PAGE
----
The Show-Off Culture In Kashmiri Society

(MENAFN- Kashmir Observer)
Representational photo

By Umair Ali Wani

Today Kashmiri society finds itself ensnared in a many societal dilemmas, more prevalent being the
“show-off” culture.
This phenomenon prioritizes social validation over personal integrity. Prior to the advent of social media, the influence of ostentation was confined to local neighborhoods. However, in recent years, it is being reverberated across every nook and corner of Kashmir, due to expansion of social networking websites. This novel trend not only affects the flamboyant ones but also has a significant impact on those seeing it.


This societal malaise manifests prominently the institution of marriage. Our marriage here has two significant ceremonies: the Nikah followed by the Walima, but sadly,
both these ceremonies manifest utter showiness and unwanted exhibition of financial standing. Mahr, as an amount, validates Nikah between partners and
gives a sense of commitment and protection to the bride. However, it has devolved into a social symbol with higher Mahr being equated to higher social standing, albeit, paying of Mehr has no limits. I would like to clarify that Islam does not prohibit a bride from demanding a Mahr. Even Umar-Ibn-Al-Khattab (RA) was guided by a woman about fixation of Mahr. However, given the present conditions of our society, I feel if our prophet (PBUH) had been alive at that time, he might had considered the suggestion, given the status of Umar-ibn-al-Khattab. Despite following the teachings of Surah-Al-Nisa by giving Mahr more than what a groom can afford, we often find ourselves falling into the sin of Riyah as our intentions regarding Mahr do not align with the teachings of Islam.

I remember a friend of mine who intended to marry a girl of his choice. The girl insisted that their family had a tradition of receiving more than 20 gold coins ( Poand in Kashmiri ) in Mahr, and did not consider the meager income of to-be-groom. To meet the bride's demand, the groom's family had to resort to taking a loan from the bank. Only to show-off to the bride's neighbors that her family was giving their daughter to a financially well off family. It cost the groom's father his entire life savings.

The problem does not end with Mahr; it extends to Jaheez (Dowry) as well.
While living in various parts of Srinagar, I saw how discussions solely revolved around the flamboyance of the jewelry in the neighborhood. One of our landlords, despite being concerned about his daughter's education, prioritized accumulating items for his daughter's Jaheez which was supposed to be given after a period of 15 years! They had even begun collecting gold coins only to avoid public humiliation and to match the current social aura.

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Similarly, the Walima, although Sunnah in Islam, is an articulation of happiness and joy
has now turned into a comprehensive public display of financial standing
in our society. Families now gauge their social standing by the amount and diversity of meat served as well as by the extravagance of their decorations and other forms of wastefulness. What is even more distressing is the emerging trend in several parts of Kashmir where hosts provide a feast without serving takeaway bags, boasting about the wastage of tons of quantity of meat, although this might have been more useful with less quantity of feasts served.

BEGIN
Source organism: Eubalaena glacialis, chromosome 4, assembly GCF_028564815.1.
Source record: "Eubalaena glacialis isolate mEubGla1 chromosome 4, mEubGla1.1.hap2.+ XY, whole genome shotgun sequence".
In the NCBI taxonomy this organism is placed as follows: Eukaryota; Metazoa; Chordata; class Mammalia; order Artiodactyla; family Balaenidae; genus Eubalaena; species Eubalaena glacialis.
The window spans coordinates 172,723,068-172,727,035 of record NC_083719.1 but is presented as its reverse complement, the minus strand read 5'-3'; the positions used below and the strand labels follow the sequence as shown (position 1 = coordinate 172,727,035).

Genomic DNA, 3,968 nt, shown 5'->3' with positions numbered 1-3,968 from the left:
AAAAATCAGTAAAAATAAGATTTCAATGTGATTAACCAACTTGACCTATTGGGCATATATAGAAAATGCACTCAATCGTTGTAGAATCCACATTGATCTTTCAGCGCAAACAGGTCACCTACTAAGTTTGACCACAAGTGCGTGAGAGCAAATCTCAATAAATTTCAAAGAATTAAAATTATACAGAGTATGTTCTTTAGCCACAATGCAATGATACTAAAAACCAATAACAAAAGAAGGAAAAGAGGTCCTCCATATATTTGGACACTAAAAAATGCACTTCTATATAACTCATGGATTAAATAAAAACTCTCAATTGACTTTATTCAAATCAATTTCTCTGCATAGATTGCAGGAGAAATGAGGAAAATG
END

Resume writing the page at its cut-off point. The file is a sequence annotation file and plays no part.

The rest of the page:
Furthermore, this societal pressure has had a significant impact on the employment choices of our youth with many preferring parental support over menial jobs. Our society often appreciates
young adults engaged in illicit money-making activities like betting on apps like Dream11 over working in honest jobs. Many parents feel ashamed if their child is seen working in a small shop to support the family, simply because they cannot boast to their neighbors about their child's prestigious job. Unfortunately, we prioritize our social media status like that of WhatsApp and Instagram over fundamental human values, leading to a deep societal crisis. Comparing the youth of Kashmir to those in the USA highlights what distinguishes a developed nation. While I may not agree with all the aspects of American social norms, I admire the conscientiousness of their youth. For instance, I have a classmate who, despite being supported by a departmental assistantship, chooses to work as a chef in a local restaurant to meet his other needs. He might be an assistant professor in a few years, but he never thought that any kind of job will harm his status. This exemplifies the work ethics of adults in the US, where individuals are willing to take on various jobs to sustain themselves. In contrast, during my unfortunate years of bachelor's degree, I met a PhD scholar who felt offended when assigned a task typically done by a clerk as it did not align in societal expectations. Sadly, this narrative is not unique, it reflects the experiences of many in Kashmir. The only thing that still makes us unique is the social fabric, although that is also
diminishing alarmingly.

In conclusion, it is essential for everyone in our society to reassess the importance placed on social validation versus individual values. This introspection is crucial for the societal crisis we currently face.

  • Views expressed are the author's own and do not necessarily represent the editorial stance of Kashmir Observer


Kashmir Observer

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